Police in Honduras say they have decoded the symbolic meanings of common tattoos used by the country's "mara" street gangs, although gang members have increasingly hidden these displays of affiliation from view as a reaction to hardline security measures.
Gangs such as the Mara Salvatrucha (MS13) and Barrio 18 have become renowned for their extravagant tattoos throughout the "Northern Triangle" countries of Honduras, El Salvador and Guatemala, as well as in the United States.
Honduran newspaper El Heraldo consulted an expert on gang communication to get a breakdown of the meanings of the most common tattoos, which police have reportedly deciphered as a result of investigations.
Hands clasped together in prayer (see right) are use to express the phrase "forgive me mother for my crazy life," according to the expert consulted by El Heraldo. This implies contemplation and regret for the things they have done, but recognition that they cannot leave behind the gang life or their mother may be killed in retaliation.
According to El Heraldo, the traditional Chinese symbol for the complementary balancing of opposing or contrary forces has been co-opted by gangs, who use it as an expression of how they have gone beyond traditional understandings of the balance between good and evil through violence and death.
Spider web tattoos (see left) are commonly found on shoulders, knees and visible parts of the body, and represent power and expansion.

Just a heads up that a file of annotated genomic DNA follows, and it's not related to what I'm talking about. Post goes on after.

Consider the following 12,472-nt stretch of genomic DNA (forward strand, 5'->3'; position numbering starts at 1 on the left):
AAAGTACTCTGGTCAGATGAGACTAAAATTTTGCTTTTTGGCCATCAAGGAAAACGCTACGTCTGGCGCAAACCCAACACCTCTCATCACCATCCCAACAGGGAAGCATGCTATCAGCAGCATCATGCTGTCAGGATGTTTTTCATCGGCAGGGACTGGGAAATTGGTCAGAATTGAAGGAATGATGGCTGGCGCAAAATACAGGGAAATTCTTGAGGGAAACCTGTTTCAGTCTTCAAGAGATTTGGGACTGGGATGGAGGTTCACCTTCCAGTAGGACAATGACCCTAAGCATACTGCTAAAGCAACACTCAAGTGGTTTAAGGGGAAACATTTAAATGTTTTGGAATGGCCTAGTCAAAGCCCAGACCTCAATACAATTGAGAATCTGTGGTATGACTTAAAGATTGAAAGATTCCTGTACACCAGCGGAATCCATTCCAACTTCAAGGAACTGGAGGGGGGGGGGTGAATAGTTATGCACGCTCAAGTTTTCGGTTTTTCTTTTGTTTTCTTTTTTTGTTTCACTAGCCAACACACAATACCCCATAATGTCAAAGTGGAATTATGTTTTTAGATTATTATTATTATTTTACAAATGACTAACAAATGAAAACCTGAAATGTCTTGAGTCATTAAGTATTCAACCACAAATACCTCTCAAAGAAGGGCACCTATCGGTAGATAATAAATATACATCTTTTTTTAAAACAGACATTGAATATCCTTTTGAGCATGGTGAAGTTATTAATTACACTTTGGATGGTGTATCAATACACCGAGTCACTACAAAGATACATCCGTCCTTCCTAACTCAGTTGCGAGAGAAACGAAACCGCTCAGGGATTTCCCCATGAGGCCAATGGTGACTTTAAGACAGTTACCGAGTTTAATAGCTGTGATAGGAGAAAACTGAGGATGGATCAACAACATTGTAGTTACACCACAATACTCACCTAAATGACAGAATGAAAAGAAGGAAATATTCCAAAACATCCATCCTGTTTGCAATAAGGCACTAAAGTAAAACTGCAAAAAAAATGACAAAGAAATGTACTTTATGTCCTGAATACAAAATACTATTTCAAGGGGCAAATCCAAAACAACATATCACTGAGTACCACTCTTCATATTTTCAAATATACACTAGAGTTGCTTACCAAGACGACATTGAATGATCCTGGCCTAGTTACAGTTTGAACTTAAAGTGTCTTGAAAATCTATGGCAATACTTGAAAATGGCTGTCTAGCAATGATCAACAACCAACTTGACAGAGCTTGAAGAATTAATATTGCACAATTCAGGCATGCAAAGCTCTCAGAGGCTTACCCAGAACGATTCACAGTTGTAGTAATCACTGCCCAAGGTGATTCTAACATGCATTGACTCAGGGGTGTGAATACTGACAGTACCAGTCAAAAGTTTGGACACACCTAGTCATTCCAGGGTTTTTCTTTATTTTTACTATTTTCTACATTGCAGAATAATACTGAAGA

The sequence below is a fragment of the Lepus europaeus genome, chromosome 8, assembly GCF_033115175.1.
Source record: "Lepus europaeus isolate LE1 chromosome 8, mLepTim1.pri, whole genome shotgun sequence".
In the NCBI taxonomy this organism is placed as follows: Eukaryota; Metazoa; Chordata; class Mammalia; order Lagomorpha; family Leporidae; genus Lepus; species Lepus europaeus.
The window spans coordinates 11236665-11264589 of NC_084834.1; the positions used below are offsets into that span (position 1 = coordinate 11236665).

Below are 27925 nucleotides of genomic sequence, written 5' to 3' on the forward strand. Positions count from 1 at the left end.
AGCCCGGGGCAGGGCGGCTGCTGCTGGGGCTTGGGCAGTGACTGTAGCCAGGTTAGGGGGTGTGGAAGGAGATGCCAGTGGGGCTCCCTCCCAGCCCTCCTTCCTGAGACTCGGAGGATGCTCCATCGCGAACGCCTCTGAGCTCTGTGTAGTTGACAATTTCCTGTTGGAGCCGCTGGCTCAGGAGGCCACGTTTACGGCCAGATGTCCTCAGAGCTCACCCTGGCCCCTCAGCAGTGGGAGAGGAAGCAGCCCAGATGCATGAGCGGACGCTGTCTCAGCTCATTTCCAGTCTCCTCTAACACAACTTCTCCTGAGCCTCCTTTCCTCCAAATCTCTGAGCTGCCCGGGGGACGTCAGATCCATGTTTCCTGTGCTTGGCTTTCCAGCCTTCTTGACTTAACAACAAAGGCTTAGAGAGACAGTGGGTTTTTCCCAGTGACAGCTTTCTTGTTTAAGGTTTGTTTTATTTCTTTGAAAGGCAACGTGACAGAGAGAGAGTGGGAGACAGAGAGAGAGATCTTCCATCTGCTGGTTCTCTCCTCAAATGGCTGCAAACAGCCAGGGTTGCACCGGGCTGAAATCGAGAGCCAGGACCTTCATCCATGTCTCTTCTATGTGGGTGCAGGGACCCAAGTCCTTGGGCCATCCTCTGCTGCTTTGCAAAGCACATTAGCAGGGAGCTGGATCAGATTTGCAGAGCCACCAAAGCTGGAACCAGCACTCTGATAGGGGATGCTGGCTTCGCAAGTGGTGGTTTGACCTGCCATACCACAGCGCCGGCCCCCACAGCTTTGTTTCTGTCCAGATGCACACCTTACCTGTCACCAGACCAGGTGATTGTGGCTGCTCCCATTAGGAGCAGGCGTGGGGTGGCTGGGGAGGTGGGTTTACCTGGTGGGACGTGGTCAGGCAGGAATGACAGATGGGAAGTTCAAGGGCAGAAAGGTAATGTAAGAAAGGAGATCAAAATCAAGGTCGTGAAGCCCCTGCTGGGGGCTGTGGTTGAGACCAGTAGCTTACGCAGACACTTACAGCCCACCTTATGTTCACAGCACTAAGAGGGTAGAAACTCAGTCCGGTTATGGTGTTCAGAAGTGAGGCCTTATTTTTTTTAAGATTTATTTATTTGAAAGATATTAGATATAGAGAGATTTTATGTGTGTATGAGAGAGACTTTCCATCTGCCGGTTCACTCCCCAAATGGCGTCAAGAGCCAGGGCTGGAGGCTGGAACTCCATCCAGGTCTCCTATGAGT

Barbed wire tattoos are often done on curved parts of the body and represent submission and slavery to the gang life and an awareness of how they are indoctrinated in gang values.
Three points positioned in a triangle mean "my crazy life," a phrase used by gang members to describe outlaw gang life.
Virgin of Guadalupe
Especially popular with Barrio 18 gang members -- whose founders are of Mexican origin -- Virgin of Guadalupe tattoos are an appeal to a higher power for protection.
Tattoos of Christ (see right) are especially popular with the MS13, who work the letters M and S into the image.
InSight Crime Analysis
Since their formation, gangs such as the Mara Salvatrucha (MS13) and Barrio 18 have used tattoos as a means of building social identity, displaying allegiance and sending messages.
SEE ALSO: Barrio 18 Profile
However, the prominent display of such tattoos is no longer common practice, with gangsters now tattooing in parts of the body concealed by clothing or not at all. In Honduras, this is a result of a 2005 hardline anti-gang law that criminalized being a gang member, leading gang leaders to order an end to the once compulsory tattooing and warning members to avoid outward displays of affiliation, such as tattoos and gang-associated clothing.